worthy causes that would benefit from the inclusion of a  
               VCF on the state's income tax returns.  At the same time,  
               space on the returns is limited.  Thus, it could be argued  
               that the current system for adding VCFs to the form is  
               subjective and essentially rewards organizations that can  
               convince the Legislature to include their fund on the form.

              b)   Legislative history  :  AB 2291 (Mendoza), Chapter 328,  
               Statutes of 2008, authorized the addition of the Municipal  
               Shelter Spay-Neuter Fund to the PIT return.  This VCF  
               appeared on the 2008 and 2009 tax returns in calendar years  
               2009 and 2010 respectively.  This VCF received $210,029 in  
               2009 and $194,462 in 2010.  In 2010, the VCF needed to meet  
               a minimum contribution threshold of $250,000 but failed to  
               do so; and, as a result, the VCF ceased to be operative.
                In 2011, the Legislature once again authorized the addition  
               of an identically named Municipal Shelter Spay-Neuter Fund  
               checkoff [AB 564 (Smyth), Chapter 549, Statutes of 2011].   
               Once again, this VCF was designed to provide funds for  
               low-cost or free spay-neuter services associated with  
               municipal shelters in California.  Unfortunately, however,  
               this VCF fared little better than its predecessor.   
               Specifically, the VCF received $244,701 in 2012, $217,883  
               in 2013, and only $217,549 in 2014.  Thus, the VCF once  
               again fell off the return for failing to meet its minimum  
               contribution threshold.  

              c)   VCF policy  :  This Committee's VCF policy provides that  
               "[A]ll proponents seeking authorization for a new or  
               reauthorized checkoff shall provide information justifying  
               their expectation that the checkoff will meet its minimum  


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               contribution requirement."  In addition, this Committee's  
               VCF policy states that "[C]heckoffs that have failed to  
               meet their minimum contribution requirement will not be  
               extended or reauthorized."  

               Given that two separate municipal shelter VCFs failed to  
               meet their minimum contribution thresholds within the last  
               few years, it is an open question whether this Fund will  
               fare any better.  To this end, Committee staff questions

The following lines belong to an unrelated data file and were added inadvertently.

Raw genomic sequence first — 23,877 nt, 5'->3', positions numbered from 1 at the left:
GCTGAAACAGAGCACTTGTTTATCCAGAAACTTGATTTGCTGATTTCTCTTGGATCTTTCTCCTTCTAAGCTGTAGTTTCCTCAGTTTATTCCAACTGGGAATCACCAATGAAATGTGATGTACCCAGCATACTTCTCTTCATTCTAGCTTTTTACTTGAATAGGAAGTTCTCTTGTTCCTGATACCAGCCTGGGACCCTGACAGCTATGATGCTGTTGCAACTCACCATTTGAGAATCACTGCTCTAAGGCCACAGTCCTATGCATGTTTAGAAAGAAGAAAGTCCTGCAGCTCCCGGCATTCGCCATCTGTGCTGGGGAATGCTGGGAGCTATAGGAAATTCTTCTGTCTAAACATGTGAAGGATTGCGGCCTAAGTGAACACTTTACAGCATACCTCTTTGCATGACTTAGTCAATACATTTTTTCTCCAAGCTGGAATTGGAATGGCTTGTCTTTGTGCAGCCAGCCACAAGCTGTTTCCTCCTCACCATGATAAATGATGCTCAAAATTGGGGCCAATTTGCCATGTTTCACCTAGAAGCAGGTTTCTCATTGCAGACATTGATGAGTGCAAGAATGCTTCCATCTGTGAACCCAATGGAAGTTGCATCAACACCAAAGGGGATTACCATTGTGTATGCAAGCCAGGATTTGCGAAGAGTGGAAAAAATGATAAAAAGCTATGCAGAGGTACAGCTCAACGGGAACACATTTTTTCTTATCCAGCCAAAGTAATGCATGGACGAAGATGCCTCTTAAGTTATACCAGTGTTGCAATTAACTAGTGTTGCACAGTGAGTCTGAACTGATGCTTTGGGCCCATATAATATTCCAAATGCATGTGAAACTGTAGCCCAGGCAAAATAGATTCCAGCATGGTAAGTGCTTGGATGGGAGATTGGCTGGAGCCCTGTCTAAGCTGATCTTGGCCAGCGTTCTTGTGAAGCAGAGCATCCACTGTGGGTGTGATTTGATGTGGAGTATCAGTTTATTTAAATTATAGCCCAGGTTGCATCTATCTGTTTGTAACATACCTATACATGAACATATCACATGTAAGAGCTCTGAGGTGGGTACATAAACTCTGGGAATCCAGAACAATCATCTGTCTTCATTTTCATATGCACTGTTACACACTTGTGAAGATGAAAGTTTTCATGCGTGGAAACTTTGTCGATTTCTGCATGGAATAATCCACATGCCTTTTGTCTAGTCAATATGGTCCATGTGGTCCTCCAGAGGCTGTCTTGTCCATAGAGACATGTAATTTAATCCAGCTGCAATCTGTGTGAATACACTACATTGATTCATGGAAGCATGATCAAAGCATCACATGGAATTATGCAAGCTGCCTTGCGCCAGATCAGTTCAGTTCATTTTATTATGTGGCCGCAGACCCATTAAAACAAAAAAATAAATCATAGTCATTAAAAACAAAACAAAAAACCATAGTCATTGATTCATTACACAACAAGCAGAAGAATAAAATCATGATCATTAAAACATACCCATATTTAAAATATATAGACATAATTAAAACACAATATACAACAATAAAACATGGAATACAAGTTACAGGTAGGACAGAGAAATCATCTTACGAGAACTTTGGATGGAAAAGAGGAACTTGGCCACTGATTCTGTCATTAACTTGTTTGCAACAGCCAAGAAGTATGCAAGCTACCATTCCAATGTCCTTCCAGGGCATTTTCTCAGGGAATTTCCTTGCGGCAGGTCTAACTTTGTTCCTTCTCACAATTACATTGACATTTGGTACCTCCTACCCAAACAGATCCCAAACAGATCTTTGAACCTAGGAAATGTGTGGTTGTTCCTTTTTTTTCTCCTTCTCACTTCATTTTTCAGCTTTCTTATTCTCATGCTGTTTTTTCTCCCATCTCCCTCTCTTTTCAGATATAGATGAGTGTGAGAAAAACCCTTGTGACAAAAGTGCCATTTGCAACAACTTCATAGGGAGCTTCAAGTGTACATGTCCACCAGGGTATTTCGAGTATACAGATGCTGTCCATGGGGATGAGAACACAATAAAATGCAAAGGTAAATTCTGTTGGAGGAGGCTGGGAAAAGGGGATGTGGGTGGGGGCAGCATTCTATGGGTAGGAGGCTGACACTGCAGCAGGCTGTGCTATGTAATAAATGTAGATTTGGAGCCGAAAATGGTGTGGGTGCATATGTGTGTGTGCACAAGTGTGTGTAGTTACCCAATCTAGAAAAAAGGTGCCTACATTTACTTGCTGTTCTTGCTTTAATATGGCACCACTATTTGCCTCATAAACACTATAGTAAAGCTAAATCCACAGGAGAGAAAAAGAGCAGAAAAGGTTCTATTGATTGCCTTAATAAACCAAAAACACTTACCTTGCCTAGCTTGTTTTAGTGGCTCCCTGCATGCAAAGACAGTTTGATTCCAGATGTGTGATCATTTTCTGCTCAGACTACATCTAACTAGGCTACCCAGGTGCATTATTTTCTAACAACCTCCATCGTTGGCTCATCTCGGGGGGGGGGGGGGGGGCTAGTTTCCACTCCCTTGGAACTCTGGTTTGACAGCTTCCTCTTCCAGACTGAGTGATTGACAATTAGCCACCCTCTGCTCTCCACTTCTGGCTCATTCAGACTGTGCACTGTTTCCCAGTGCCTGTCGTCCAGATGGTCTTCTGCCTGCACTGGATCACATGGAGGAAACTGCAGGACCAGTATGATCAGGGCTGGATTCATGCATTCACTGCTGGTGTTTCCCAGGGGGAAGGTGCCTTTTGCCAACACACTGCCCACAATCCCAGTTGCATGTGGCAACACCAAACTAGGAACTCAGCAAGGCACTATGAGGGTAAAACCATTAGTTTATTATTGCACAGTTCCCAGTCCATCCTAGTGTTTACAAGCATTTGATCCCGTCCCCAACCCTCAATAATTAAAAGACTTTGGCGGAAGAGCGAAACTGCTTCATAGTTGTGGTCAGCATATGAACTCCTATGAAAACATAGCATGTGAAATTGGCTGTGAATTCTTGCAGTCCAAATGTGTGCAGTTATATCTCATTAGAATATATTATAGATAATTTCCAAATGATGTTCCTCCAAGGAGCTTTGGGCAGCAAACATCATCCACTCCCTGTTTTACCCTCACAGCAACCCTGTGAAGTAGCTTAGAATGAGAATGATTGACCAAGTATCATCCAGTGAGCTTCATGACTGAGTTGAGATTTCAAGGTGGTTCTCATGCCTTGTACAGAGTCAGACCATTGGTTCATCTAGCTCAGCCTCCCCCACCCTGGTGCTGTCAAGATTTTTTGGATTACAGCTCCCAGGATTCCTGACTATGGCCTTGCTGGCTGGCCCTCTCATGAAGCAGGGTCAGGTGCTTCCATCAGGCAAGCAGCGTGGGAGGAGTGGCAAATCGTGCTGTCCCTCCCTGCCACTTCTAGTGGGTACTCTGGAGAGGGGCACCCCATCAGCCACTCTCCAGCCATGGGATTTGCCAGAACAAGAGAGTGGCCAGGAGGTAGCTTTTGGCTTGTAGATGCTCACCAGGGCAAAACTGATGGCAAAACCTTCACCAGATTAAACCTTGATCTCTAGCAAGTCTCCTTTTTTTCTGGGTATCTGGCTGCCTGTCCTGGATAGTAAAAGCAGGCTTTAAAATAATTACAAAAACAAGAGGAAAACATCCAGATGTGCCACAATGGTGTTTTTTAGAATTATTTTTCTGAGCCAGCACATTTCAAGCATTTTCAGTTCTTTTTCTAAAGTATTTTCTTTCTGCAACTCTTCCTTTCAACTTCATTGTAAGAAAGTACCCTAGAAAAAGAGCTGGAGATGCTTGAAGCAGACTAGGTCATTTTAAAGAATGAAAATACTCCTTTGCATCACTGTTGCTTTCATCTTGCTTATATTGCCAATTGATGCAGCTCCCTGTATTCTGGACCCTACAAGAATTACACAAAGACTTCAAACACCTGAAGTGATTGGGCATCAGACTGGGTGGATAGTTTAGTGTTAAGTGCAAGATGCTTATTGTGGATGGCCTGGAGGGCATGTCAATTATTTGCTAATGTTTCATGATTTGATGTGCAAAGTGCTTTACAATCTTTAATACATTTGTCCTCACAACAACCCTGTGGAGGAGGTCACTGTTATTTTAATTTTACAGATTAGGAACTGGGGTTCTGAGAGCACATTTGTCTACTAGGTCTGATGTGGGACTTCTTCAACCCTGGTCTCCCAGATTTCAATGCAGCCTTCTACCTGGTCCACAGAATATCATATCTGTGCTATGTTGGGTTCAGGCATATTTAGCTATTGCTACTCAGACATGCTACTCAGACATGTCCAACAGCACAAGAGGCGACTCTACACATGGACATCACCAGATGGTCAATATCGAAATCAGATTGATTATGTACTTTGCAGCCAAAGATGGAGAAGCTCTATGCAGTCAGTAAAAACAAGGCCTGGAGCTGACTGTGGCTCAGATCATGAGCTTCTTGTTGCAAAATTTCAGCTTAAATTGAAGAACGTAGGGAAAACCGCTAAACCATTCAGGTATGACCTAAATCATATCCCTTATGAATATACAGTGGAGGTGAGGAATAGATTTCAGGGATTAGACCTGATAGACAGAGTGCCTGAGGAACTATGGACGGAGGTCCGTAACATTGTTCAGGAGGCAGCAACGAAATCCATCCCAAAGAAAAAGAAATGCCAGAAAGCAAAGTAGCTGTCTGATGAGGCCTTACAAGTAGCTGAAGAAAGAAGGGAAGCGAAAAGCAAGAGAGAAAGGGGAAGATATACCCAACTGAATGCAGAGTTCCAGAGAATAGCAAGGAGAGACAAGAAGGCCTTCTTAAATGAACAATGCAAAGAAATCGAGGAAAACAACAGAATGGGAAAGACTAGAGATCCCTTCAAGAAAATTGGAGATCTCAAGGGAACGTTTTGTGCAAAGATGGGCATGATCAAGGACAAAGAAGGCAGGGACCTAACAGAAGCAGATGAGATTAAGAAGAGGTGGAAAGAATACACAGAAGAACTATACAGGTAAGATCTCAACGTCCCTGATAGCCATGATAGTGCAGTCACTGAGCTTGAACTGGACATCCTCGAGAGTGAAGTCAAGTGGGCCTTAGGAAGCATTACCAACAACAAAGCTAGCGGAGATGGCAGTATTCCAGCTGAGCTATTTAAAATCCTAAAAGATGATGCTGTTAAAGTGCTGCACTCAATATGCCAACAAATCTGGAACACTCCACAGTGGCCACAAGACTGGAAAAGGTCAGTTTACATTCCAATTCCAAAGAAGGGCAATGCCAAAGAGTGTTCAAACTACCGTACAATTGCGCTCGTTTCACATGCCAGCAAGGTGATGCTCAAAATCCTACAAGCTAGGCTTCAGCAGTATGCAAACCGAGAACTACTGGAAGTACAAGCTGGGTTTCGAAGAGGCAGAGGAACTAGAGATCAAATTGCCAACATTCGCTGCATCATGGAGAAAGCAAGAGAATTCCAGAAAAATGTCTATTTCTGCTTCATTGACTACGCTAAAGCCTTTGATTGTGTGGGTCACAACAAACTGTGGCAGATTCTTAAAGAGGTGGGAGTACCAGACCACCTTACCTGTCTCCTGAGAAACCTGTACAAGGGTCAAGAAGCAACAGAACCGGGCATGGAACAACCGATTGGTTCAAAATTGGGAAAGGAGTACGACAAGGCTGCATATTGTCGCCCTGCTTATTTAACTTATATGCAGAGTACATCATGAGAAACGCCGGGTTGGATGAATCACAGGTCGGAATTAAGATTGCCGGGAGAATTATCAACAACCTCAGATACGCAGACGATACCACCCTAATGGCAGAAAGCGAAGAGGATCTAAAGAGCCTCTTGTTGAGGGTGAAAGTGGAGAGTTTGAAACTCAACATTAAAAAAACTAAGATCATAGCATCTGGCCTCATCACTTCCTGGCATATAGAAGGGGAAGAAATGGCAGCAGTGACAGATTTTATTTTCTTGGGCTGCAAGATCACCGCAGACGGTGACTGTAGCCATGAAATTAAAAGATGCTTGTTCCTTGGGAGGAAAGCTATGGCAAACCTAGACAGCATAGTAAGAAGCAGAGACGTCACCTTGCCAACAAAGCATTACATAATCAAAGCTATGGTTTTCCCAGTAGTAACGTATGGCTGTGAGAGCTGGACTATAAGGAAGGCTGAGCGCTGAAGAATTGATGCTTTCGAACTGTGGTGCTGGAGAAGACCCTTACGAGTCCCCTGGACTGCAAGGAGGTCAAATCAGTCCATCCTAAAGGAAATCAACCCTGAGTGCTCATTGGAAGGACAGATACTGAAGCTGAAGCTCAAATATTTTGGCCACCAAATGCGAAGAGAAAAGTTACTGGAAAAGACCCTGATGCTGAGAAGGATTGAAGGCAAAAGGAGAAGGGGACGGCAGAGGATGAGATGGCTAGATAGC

the precedent of simply re-establishing past VCFs when they  
               fail to garner sufficient support to remain on the form.   
               The author, however, notes that the previous VCFs were  
               exclusively focused on animal overpopulation, while this  
               Fund additionally authorizes grant moneys to be spent on  
               the prevention, investigation, and prosecution of cruelty  
               to animals.  The author's office believes that, "there is  
               increased confidence that adding cruelty funding and  
               response to the voluntary check off will draw new donors."

              d)   Technical considerations  :

               i)     This bill provides that grant moneys shall be  
                 distributed to city or county animal control agencies or  
                 shelters (emphasis added).  In the remainder of this  
                 bill, however, the language refers exclusively to  
                 "municipalities" (e.g., funds obtained by a  
                 "municipality" may be used for certain specified  
                 purposes).  The term "municipality", in turn, could be  
                 read to apply only to cities and not counties.  If the  
                 intention is to allow grant moneys to be distributed to  
                 counties as well as cities, technical amendments should  
                 be adopted to make this intention clear. 

               ii)    The reference to "initial return" on page 2, line  
                 16, should be replaced with "original return".       


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               iii)   The FTB has also suggested a set of technical  
                 amendments in its staff analysis of this bill.



          None on file


          None on file

          Analysis Prepared by:M. David Ruff / REV. & TAX. / (916)  


                                                                     AB 485